At present, three-fourths of the cars sold in India are small cars which has evolved into a major small-car hub. Toyota, Renault, Ford, Hyundai and Fiat are all developing their own Nano versions cheaper than anything else in their product range.
Rising crude oil prices is the reason why people not only in India, but all over the world prefer small, economical cars which are easy on the environment too. But crude oil prices are not ascending alone. The cost of raw materials which includes steel and aluminium, which are used to make vital components in a car, are also increasing.
The big question remains to be safety. At such rock-bottom prices, will the safety factor be given adequate importance by car makers?
Really??;seriously??;is it so?;Impossible;are you kidding me?-those were some responses of the Indian people to the OLRC(One lakh rupee car) when Tata Motors proposed the plan of making it. Is it going to be an auto rickshaw with four wheels?;is it a golf cart with doors??;is it going to even look like a car?-Those were some other interesting questions posed. Everything about this small car was kept under wraps during its probation period and it was like a top secret military mission which everyone wanted to know about but couldn’t. Here is a topspeed.com special article written to help you know all that you must about the Tata Nano.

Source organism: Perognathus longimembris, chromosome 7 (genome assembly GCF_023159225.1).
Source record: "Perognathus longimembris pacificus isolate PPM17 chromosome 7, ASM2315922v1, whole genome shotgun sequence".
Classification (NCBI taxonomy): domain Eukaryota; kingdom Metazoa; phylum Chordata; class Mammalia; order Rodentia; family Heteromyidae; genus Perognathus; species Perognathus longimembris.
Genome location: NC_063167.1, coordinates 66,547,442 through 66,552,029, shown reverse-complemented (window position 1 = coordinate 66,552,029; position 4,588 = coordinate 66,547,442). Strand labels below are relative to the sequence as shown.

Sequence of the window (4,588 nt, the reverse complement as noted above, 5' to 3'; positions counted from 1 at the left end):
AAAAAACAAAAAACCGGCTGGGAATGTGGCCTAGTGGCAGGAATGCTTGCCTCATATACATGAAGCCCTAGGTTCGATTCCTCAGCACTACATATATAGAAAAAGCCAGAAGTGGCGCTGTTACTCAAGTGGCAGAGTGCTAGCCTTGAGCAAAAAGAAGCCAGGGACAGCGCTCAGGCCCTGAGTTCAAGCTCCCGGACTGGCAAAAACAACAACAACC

Caparo, the manufacturer of the super-advanced Caparo T1, will build body structures for the Tata Nano. Caparo has been manaufacturing similar items for other auto makers in India for the last three years. Their customer list also boasts of JCB and Ashok Leyland.
60% of the assemblies will be taken care by Caparo. The structural panels will be pressed and assembled at the factory in Singur, West Bengal, where the car will be manufactured. To keep the costs down, Caparo has used a new semi automated production line with zero fault forward quality control systems that will ensure maximum efficiency.
"The body technology is relatively conventional, but the manufacturing technology is the result of very sophisticated analysis to ensure high-quality, low cost production," said Caparo Group CEO Angad Paul.
The reason why Tata has handed this task to Caparo is because of their good reputation for producing high quality components, and they also supply components to rival Maruti Suzuki’s 800.